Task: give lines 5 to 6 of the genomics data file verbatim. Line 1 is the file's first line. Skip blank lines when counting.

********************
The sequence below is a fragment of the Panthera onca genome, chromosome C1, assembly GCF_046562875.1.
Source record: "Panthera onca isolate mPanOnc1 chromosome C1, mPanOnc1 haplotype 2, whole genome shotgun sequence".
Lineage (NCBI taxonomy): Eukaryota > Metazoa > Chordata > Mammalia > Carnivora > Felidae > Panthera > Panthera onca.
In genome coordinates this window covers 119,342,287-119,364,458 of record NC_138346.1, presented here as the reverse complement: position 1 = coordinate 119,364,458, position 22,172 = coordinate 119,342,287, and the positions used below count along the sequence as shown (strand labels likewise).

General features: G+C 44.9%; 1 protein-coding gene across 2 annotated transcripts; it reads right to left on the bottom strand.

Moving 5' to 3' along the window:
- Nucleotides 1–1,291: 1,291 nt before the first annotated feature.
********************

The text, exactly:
General features: G+C 44.9%; 1 protein-coding gene across 2 annotated transcripts; it reads right to left on the bottom strand.

Moving 5' to 3' along the window: